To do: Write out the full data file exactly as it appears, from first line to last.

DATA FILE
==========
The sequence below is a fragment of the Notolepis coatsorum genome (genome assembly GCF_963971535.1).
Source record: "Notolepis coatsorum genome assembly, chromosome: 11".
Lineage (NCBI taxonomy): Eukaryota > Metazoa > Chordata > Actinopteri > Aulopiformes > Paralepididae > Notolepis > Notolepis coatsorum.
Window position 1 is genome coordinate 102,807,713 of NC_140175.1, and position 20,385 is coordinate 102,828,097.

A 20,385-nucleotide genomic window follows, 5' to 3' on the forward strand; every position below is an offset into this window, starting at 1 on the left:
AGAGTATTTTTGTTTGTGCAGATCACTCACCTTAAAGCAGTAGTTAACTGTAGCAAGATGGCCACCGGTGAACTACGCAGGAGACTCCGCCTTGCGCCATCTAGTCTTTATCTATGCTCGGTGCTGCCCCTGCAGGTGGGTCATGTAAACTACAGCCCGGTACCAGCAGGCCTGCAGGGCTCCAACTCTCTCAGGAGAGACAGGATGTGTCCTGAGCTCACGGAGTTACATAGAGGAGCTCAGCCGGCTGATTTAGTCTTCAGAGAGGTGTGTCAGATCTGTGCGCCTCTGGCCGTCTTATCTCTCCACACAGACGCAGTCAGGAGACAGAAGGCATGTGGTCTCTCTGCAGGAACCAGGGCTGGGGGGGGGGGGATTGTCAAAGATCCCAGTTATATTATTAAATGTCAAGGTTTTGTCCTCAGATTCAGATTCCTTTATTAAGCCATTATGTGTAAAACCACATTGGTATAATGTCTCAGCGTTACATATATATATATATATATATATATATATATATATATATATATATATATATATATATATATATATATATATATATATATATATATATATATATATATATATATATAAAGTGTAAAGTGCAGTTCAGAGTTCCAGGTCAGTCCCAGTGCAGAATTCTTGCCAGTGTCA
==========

The sequence below is a fragment of the Notolepis coatsorum genome (genome assembly GCF_963971535.1).
Source record: "Notolepis coatsorum genome assembly, chromosome: 11".
Lineage (NCBI taxonomy): Eukaryota > Metazoa > Chordata > Actinopteri > Aulopiformes > Paralepididae > Notolepis > Notolepis coatsorum.
Window position 1 is genome coordinate 102,807,713 of NC_140175.1, and position 20,385 is coordinate 102,828,097.

A 20,385-nucleotide genomic window follows, 5' to 3' on the forward strand; every position below is an offset into this window, starting at 1 on the left:
AGAGTATTTTTGTTTGTGCAGATCACTCACCTTAAAGCAGTAGTTAACTGTAGCAAGATGGCCACCGGTGAACTACGCAGGAGACTCCGCCTTGCGCCATCTAGTCTTTATCTATGCTCGGTGCTGCCCCTGCAGGTGGGTCATGTAAACTACAGCCCGGTACCAGCAGGCCTGCAGGGCTCCAACTCTCTCAGGAGAGACAGGATGTGTCCTGAGCTCACGGAGTTACATAGAGGAGCTCAGCCGGCTGATTTAGTCTTCAGAGAGGTGTGTCAGATCTGTGCGCCTCTGGCCGTCTTATCTCTCCACACAGACGCAGTCAGGAGACAGAAGGCATGTGGTCTCTCTGCAGGAACCAGGGCTGGGGGGGGGGGGATTGTCAAAGATCCCAGTTATATTATTAAATGTCAAGGTTTTGTCCTCAGATTCAGATTCCTTTATTAAGCCATTATGTGTAAAACCACATTGGTATAATGTCTCAGCGTTACATATATATATATATATATATATATATATATATATATATATATATATATATATATATATATATATATATATATATATATATATATATATATATATATATATATATAAAGTGTAAAGTGCAGTTCAGAGTTCCAGGTCAGTCCCAGTGCAGAATTCTTGCCAGTGTCA